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2020, No. 31
Posted 2020-05-20

Is the COVID-19 Pandemic a Supply or a Demand Shock?

by Pedro Brinca, Joao B. Duarte, and Miguel Faria e Castro

In response to the COVID-19 outbreak, public health authorities around the world implemented mitigation measures such as social distancing, which shut down entire sectors of the economy, especially those that involve interpersonal contact, such as restaurants and salons. While authorities have forced many such establishments to close, leaving many workers jobless, and issued stay-at home orders (so-called lockdowns), consumers also decreased their use of these services.1 Further, newly jobless workers reduced their consumption of all goods and services.

For this reason, most economists would agree that the pandemic combines aspects of both supply and demand shocks. A supply shock is anything that reduces the economy's capacity to produce goods and services, at given prices. Lockdown measures preventing workers from doing their jobs can be seen as a supply shock. A demand shock, on the other hand, reduces consumers' ability or willingness to purchase goods and services, at given prices. People avoiding restaurants for fear of contagion is an example of a demand shock. Additionally, as service sector workers lose their jobs and income, they stop purchasing all kinds of goods, such as cars and appliances, which can also be thought of as a sectoral demand shock.

Conventional monetary and fiscal policy can offset some types of aggregate demand shocks, but other policies may be more appropriate to counter supply shocks. Understanding whether supply or demand causes a particular shock is therefore very important for policy design. The government doesn't want to stimulate activity in certain service sectors because of concerns about further spreading COVID-19. The government could, however, stimulate sectors that are not part of the lockdown but are subject to aggregate shocks. This means that it is important to understand whether supply or demand shocks or both affect each sector.

In a recent paper (Brinca, Duarte, and Faria-e-Castro, 2020), we use data on U.S. hours worked and real wages to estimate labor demand and supply shocks for the aggregate economy and for different sectors. The following simple assumptions identify supply and demand shocks: If hours and wages (prices and quantities) move in the same direction, we assign a higher probability to those movements being caused by a demand shock. On the other hand, if hours and wages move in opposite directions, we assign a higher probability to a supply shock.2

Figure 1 plots the shock decomposition for March 2020, when the lockdown began, of the growth rate of hours worked by sector. The sum of the red and blue bars is the percentage point change in the growth rate of hours worked relative to its historical average; the size of the red bar relative to the blue bar shows how important supply shocks were relative to demand shocks in that sector. For example, for Total Private Employment (listed first), the growth rate of hours worked fell about 2.5 percent (nonannualized); supply shocks accounted for about two-thirds of that decline. By far the most-affected sector was Leisure and Hospitality, where the growth rate of hours worked fell by almost 10 percentage points. Again, supply played a slightly larger role than demand. While most sectors experienced negative supply shocks, some sectors experienced small positive demand shocks; for example, Retail Trade likely benefited as people stopped going to restaurants and started buying more groceries and cooking at home. The Information sector also benefited, likely due to increased interest in telecommuting.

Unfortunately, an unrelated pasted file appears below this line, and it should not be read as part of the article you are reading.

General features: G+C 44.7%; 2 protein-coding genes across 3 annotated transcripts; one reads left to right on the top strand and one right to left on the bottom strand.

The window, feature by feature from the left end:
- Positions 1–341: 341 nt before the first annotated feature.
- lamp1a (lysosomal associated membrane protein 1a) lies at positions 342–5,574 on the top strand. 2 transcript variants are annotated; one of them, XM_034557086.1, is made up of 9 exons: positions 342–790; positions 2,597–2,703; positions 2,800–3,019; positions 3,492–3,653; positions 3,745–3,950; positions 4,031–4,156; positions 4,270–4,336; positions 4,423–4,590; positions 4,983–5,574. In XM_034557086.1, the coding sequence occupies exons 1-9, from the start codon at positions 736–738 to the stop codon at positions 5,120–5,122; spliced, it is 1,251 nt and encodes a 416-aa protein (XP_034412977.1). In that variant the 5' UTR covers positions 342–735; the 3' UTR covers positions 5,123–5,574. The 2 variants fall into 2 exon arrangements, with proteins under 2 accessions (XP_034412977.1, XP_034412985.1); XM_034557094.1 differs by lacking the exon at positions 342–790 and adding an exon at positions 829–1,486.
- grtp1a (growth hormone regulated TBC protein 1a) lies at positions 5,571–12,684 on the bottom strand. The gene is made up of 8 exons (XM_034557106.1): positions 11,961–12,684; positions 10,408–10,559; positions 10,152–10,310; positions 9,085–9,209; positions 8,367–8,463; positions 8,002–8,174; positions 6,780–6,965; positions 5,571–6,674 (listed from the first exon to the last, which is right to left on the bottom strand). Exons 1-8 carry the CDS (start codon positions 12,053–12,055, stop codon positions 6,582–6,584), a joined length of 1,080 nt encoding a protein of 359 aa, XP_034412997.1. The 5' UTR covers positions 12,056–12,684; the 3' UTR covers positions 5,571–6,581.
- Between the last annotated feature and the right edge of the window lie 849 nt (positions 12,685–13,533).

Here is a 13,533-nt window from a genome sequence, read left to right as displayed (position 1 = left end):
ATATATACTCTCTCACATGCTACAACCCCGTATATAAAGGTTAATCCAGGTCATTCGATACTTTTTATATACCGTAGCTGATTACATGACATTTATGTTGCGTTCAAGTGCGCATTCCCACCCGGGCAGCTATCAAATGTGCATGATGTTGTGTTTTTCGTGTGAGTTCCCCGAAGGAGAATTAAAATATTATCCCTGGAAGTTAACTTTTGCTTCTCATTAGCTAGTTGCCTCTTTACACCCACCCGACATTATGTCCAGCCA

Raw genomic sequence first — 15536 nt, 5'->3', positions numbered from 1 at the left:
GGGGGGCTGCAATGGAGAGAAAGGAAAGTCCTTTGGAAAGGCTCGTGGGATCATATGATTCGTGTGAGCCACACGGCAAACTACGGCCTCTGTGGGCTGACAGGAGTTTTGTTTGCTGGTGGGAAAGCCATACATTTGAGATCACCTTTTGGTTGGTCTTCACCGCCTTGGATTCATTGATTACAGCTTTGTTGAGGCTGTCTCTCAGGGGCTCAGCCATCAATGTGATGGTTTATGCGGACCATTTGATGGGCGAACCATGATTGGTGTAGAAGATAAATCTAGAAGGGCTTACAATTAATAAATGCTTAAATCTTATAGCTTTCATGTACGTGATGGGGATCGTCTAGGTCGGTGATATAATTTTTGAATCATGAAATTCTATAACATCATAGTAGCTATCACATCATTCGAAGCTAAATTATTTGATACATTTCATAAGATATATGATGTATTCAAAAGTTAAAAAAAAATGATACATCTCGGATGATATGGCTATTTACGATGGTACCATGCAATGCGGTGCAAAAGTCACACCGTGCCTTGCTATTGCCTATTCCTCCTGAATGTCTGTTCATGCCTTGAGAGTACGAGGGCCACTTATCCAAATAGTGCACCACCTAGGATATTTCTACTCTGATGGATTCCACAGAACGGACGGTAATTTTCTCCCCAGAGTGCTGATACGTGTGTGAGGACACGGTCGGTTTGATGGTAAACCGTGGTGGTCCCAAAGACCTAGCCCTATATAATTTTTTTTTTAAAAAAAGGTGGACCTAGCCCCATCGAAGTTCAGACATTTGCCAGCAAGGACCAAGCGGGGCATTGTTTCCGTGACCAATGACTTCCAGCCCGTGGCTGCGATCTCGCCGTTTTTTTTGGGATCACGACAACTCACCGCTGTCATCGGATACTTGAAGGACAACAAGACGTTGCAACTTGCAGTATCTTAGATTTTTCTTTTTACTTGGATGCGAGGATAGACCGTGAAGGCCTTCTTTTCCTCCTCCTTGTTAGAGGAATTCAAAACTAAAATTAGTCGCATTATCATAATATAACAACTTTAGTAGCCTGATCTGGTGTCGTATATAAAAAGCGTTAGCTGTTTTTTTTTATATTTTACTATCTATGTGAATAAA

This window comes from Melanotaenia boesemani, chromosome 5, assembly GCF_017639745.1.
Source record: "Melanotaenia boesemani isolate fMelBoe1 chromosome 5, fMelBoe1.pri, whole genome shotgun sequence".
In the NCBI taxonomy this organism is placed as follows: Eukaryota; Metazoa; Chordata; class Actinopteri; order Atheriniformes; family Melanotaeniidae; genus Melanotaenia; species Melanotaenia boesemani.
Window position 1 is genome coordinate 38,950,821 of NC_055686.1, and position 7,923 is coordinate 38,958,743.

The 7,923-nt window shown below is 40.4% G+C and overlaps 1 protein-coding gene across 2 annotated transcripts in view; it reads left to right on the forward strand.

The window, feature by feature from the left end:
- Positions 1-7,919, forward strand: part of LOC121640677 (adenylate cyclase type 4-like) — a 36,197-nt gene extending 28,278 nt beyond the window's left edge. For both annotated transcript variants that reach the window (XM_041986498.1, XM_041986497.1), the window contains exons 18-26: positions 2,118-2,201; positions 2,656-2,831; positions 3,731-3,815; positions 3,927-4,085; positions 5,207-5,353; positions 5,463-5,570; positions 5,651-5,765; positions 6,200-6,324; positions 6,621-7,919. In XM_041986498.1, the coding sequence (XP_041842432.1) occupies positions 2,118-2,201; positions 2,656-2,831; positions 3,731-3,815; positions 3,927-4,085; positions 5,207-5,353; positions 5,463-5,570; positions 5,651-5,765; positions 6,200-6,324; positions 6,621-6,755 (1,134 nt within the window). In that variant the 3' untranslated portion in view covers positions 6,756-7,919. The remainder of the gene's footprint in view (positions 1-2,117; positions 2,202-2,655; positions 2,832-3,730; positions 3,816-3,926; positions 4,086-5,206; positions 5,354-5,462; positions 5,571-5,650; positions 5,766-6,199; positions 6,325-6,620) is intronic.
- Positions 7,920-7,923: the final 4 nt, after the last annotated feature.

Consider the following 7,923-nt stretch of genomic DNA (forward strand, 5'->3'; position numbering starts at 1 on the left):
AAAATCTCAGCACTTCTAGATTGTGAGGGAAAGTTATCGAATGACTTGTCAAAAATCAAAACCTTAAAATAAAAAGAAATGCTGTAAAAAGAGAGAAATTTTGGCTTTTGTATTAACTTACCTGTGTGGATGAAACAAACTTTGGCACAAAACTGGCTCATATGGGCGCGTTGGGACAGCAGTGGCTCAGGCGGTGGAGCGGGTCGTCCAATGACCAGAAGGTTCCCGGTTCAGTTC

Figure 2 repeats the exercise for April 2020, the first full month of the lockdown. For Total Private Employment, the growth rate of hours fell by almost 17 percentage points in April, about 10 times as much as in March. Again, supply shocks seemed to explain about two-thirds of the decrease for most sectors. Also, during this month, the positive demand shocks in sectors such as Retail and Information vanished—or even reversed.

All in all, our results suggest that labor supply shocks accounted for most of the fall in hours in March and April, but demand shocks were also important. In particular, there were significant demand shocks in sectors that should not be very directly affected by the lockdown, such as Manufacturing. This suggests that targeted stabilization policy could help assuage the effects of the current crisis.



1 For example, a recent paper (Andersen et al., 2020) compares personal expenditures between Denmark, a country that imposed a lockdown, and Sweden, a country that did not, and finds that consumption expenditures fell in both countries by similar amounts.

2 This builds on work by Baumeister and Hamilton (2015).


Andersen, A.L.; Hansen, E.T.; Johannesen, N. and Sherdian, A. "Pandemic, Shutdown and Consumer Spending: Lessons from Scandinavian Policy Responses to COVID-19." 2020; arXiv:2005.04630.

Baumeister, C. and Hamilton, J. "Sign Restrictions, Structural Vector Autoregressions, and Useful Prior Information." Econometrica, 2015, 83(5), pp. 1963-99. 

Brinca, P.; Duarte, J.B. and Faria-e-Castro, M. "Measuring Sectoral Supply and Demand Shocks during COVID-19." Working Paper 2020-011B, Federal Reserve Bank of St. Louis, 2020; https://research.stlouisfed.or....

© 2020, Federal Reserve Bank of St. Louis. The views expressed are those of the author(s) and do not necessarily reflect official positions of the Federal Reserve Bank of St. Louis or the Federal Reserve System.